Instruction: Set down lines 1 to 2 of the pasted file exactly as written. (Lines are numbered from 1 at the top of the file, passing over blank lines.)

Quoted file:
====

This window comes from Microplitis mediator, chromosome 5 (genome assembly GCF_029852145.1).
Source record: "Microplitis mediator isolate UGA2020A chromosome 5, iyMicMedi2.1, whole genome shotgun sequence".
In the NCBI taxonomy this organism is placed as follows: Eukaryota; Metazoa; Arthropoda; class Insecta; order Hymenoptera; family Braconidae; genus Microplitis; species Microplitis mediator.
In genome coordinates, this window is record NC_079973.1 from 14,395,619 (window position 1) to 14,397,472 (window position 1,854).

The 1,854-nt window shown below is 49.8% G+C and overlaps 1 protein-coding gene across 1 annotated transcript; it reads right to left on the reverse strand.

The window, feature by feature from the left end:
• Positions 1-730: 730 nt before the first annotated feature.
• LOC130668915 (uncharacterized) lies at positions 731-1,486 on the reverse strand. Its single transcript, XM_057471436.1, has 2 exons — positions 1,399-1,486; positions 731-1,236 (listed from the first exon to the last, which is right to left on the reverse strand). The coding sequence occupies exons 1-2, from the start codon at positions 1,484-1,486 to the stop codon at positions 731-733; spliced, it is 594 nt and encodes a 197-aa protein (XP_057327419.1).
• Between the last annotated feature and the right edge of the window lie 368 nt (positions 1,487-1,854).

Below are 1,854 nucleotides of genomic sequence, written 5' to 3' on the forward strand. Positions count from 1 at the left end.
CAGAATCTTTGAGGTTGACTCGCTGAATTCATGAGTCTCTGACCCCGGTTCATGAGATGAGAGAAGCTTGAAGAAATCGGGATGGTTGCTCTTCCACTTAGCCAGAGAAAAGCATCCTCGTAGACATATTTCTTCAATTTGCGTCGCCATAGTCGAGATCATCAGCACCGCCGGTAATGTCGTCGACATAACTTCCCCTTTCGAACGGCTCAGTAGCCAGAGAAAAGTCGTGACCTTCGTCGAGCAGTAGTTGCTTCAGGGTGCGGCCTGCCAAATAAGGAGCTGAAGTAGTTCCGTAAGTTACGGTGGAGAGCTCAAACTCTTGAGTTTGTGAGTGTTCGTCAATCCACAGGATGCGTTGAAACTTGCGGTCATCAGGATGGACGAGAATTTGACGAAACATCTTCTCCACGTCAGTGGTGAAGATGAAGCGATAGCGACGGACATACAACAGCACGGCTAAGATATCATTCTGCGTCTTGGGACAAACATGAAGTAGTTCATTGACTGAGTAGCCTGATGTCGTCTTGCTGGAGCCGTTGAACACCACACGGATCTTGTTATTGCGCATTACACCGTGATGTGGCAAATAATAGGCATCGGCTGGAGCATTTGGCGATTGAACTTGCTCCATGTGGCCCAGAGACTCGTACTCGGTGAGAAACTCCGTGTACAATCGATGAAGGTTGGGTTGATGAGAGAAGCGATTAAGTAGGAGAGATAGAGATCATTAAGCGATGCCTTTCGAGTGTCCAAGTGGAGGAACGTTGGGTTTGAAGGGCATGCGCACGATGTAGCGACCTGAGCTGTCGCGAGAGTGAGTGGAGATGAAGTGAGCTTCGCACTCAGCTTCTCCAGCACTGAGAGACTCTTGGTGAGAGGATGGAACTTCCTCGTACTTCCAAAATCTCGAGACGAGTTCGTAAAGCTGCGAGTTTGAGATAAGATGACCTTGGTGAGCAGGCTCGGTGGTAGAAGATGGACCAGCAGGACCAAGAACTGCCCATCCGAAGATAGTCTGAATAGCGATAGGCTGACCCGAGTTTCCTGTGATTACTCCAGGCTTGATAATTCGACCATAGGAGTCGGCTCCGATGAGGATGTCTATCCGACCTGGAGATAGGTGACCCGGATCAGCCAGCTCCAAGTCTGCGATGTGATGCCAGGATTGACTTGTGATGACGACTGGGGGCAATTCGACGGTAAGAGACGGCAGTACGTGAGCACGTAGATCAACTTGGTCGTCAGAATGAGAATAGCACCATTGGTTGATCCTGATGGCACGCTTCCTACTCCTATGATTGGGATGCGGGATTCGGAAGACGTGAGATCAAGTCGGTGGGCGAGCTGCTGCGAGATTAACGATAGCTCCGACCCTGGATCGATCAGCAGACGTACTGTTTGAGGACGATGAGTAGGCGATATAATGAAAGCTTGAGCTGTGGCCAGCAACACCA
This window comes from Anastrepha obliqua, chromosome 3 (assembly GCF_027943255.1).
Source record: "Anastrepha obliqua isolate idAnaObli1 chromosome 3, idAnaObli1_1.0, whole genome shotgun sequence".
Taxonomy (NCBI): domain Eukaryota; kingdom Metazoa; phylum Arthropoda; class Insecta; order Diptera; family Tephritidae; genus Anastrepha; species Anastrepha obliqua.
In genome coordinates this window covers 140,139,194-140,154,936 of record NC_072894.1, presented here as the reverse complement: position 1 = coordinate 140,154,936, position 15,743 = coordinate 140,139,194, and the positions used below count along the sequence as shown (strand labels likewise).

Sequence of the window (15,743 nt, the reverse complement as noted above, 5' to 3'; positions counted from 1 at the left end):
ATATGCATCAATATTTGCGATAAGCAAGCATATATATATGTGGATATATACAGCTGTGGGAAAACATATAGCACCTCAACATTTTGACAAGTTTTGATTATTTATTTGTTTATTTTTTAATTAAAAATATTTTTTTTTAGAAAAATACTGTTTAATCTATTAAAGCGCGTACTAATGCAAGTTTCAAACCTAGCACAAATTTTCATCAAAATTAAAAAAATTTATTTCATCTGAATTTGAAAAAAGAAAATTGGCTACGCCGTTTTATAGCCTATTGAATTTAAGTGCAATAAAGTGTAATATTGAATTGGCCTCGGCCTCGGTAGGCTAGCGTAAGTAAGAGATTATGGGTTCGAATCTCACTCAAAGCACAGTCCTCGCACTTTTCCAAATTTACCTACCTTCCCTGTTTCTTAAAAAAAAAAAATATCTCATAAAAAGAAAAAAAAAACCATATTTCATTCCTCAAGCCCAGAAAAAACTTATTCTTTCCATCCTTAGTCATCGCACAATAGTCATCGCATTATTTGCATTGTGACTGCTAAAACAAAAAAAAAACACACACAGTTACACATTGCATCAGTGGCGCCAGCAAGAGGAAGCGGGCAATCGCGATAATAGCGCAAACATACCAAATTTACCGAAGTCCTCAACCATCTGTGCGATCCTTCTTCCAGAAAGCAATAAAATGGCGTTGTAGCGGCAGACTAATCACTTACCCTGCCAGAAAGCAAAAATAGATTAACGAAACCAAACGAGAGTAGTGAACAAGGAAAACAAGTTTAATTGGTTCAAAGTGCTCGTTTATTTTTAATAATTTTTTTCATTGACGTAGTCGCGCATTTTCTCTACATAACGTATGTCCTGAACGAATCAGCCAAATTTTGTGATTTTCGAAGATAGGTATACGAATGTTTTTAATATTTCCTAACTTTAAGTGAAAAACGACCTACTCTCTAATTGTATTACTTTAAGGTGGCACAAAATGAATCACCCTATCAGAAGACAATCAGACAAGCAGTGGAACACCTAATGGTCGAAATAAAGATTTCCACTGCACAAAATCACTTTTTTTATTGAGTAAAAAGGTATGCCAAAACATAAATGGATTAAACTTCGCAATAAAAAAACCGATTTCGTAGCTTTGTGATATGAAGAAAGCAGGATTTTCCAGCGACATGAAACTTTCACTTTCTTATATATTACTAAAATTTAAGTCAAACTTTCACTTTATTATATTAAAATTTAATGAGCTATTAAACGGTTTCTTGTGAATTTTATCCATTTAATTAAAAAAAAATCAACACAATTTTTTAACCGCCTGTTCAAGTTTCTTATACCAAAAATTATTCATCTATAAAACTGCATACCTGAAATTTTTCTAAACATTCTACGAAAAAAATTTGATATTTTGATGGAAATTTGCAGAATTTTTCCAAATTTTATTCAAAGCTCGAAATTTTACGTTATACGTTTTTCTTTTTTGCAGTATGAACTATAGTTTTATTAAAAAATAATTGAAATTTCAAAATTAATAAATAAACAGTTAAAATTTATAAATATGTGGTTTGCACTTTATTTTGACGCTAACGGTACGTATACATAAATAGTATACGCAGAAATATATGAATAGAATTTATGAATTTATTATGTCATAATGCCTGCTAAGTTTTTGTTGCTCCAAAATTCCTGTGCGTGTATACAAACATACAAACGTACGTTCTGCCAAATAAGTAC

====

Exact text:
This window comes from Microplitis mediator, chromosome 5 (genome assembly GCF_029852145.1).
Source record: "Microplitis mediator isolate UGA2020A chromosome 5, iyMicMedi2.1, whole genome shotgun sequence".